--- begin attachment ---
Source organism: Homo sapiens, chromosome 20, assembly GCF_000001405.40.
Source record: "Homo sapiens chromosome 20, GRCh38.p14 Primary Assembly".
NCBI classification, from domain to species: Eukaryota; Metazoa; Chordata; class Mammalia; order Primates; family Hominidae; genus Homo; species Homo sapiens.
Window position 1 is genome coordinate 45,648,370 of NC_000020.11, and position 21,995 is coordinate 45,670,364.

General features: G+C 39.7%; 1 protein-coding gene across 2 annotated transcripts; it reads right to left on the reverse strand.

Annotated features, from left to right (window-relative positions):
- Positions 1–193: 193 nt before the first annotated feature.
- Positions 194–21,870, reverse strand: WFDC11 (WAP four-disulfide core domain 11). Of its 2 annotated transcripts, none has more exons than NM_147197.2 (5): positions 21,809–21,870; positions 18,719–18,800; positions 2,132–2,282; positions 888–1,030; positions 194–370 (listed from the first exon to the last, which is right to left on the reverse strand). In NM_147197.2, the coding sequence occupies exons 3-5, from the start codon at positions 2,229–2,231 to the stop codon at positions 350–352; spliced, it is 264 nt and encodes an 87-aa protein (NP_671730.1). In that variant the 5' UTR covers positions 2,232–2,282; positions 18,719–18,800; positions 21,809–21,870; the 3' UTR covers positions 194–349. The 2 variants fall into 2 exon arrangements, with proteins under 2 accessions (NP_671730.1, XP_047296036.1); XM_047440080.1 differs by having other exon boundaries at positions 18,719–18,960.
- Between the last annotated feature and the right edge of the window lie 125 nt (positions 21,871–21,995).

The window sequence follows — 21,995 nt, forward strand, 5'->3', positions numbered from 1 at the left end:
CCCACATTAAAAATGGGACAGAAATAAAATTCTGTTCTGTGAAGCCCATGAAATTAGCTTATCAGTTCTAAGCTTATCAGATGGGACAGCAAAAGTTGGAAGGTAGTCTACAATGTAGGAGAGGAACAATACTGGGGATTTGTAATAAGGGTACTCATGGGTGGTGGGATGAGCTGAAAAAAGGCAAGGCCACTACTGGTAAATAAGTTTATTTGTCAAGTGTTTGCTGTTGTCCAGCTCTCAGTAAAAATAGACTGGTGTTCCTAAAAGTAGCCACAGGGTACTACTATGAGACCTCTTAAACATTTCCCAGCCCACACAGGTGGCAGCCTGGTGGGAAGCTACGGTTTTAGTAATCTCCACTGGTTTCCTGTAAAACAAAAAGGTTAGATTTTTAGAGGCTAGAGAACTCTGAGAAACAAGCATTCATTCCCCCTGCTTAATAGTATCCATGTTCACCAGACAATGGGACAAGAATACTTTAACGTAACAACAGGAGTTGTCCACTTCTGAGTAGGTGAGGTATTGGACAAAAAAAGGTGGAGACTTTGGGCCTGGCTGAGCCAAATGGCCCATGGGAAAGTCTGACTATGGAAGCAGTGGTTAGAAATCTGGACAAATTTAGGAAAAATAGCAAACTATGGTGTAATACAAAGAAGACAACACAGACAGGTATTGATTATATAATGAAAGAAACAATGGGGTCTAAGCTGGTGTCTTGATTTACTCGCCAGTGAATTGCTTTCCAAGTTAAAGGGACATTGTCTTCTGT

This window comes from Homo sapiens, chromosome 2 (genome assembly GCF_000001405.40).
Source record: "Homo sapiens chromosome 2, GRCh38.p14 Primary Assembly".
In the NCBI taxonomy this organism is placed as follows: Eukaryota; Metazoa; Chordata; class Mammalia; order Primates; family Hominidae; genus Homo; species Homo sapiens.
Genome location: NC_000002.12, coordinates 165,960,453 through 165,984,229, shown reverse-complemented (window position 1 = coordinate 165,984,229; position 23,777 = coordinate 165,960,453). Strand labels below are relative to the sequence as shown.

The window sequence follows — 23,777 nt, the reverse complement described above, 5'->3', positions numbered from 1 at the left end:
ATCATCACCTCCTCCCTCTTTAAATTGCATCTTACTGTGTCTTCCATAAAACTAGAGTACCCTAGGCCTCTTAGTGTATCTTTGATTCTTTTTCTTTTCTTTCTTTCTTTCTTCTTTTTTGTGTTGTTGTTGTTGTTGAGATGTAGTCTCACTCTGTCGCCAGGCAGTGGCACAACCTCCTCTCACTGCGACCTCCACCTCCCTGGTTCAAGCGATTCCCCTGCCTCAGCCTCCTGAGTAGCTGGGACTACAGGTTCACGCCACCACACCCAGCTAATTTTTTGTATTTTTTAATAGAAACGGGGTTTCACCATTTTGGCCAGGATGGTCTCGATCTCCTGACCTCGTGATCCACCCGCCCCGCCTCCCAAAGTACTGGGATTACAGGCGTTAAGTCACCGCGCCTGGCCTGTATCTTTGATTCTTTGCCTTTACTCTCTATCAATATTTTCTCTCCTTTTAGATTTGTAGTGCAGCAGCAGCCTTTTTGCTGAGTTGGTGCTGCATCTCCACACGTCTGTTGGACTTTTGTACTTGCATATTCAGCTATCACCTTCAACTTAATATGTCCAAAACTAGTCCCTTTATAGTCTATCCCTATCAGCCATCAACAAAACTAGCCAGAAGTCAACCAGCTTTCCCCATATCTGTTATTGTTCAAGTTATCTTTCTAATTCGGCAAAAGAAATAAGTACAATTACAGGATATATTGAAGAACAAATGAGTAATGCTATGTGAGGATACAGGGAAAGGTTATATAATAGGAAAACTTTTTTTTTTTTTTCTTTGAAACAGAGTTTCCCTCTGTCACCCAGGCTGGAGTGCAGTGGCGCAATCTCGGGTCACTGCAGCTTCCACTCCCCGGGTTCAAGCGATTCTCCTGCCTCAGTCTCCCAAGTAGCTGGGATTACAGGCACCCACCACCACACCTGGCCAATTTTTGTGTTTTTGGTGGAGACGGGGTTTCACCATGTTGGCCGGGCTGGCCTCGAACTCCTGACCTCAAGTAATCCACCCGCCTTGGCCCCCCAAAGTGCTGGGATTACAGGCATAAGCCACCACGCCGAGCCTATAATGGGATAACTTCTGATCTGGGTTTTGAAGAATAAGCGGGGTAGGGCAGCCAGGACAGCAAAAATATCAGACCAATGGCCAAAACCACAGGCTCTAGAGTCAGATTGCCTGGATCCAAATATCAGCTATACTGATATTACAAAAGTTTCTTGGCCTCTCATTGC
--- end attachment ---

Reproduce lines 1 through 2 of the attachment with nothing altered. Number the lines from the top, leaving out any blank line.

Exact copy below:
Source organism: Homo sapiens, chromosome 20, assembly GCF_000001405.40.
Source record: "Homo sapiens chromosome 20, GRCh38.p14 Primary Assembly".